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The purpose of hostile environment awareness training is to prepare individuals working in fragile, insecure or hostile environments for the security risks they may face. Since 2008, the Headington Institute has partnered with leading humanitarian organizations to develop a model of HEAT which is considered by many to be best practice and the current duty of care standard. This model follows the principles of high fidelity stress exposure training and has been empirically shown to be the best method by which to teach the kind of preparedness and skill needed to operate in high intensity situations. Through the integration of psychological and security training, with practice in highly realistic scenarios, these humanitarian organizations best prepare employees deploying to high risk environments to not only avoid but also to survive a hostile security event should it occur.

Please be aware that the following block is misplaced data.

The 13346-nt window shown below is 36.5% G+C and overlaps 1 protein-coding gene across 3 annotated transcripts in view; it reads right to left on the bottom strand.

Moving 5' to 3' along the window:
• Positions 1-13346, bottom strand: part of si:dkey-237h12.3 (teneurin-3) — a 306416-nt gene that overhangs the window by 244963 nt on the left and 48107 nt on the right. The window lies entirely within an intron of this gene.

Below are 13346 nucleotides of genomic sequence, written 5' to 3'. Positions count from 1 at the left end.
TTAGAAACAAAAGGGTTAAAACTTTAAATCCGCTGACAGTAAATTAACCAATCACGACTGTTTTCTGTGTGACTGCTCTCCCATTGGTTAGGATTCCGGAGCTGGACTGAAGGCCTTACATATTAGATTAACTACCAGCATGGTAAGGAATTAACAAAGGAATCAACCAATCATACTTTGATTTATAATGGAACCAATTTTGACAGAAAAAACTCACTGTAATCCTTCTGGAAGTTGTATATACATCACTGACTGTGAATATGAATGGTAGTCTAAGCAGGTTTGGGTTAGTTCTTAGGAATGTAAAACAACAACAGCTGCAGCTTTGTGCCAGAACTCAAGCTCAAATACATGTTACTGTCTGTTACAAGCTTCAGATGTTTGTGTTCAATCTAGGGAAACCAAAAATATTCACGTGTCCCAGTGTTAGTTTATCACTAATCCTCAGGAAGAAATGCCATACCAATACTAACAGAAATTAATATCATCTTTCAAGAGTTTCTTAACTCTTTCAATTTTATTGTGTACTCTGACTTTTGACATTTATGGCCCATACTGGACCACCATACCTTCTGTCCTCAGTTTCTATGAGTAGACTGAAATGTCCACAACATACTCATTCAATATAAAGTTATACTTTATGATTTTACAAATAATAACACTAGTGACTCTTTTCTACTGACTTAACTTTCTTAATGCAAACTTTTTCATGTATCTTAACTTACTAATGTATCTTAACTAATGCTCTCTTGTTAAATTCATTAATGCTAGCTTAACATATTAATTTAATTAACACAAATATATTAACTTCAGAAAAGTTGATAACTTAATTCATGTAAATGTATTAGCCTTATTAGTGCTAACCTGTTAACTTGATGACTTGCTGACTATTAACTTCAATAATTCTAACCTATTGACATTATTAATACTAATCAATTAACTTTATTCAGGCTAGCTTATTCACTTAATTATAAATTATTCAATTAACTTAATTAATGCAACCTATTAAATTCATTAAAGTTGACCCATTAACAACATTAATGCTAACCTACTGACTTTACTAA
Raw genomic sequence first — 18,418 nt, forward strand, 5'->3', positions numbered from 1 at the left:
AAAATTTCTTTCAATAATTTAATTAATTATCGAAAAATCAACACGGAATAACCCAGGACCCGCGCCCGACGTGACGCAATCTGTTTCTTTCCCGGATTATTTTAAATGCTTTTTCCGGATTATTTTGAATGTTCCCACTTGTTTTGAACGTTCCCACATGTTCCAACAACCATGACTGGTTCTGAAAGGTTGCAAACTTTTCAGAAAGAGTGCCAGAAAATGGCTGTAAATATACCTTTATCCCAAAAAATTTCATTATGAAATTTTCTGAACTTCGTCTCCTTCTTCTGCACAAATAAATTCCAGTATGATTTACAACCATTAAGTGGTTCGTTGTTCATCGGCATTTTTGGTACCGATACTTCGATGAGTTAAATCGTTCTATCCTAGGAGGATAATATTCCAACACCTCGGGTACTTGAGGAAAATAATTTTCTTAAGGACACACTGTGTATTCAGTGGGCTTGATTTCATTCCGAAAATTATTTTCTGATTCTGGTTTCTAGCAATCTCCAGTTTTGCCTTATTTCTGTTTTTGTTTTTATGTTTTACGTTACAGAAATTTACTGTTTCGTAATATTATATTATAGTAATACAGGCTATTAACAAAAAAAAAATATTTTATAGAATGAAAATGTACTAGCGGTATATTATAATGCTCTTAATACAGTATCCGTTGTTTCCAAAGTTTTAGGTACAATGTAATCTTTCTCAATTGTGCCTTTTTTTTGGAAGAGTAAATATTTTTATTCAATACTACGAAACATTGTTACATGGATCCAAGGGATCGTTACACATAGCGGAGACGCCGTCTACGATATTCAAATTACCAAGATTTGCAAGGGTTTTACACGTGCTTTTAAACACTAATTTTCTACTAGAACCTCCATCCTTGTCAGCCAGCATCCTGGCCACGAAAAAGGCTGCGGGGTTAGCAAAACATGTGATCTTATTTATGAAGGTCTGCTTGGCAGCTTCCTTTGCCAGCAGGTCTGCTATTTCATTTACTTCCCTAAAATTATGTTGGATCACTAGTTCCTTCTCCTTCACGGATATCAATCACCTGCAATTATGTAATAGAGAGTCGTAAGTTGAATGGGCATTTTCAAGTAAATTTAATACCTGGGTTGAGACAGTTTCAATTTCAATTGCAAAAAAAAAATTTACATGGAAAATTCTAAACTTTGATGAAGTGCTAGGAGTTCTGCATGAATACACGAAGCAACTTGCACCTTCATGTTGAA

In our partnerships, HEAT training incorporates issues of gender security as part of a range of critical awareness training. Gender security is addressed throughout the week-long course in the classroom as well as in field based training that include enactment of gender based violence scenarios. At all points, participants are monitored to ensure that the training does not exceed acceptable levels of stress. Many of the participants are survivors of previous incidents of GBV. It is particularly crucial that they receive the psychological support needed to ensure that the training does not result in re-traumatization. Training, practice of coping mechanisms under conditions of escalating stress, self-reflection, and individual and group debriefing give participants a range of knowledge and tools to better prepare them to handle GBV should the need arise.
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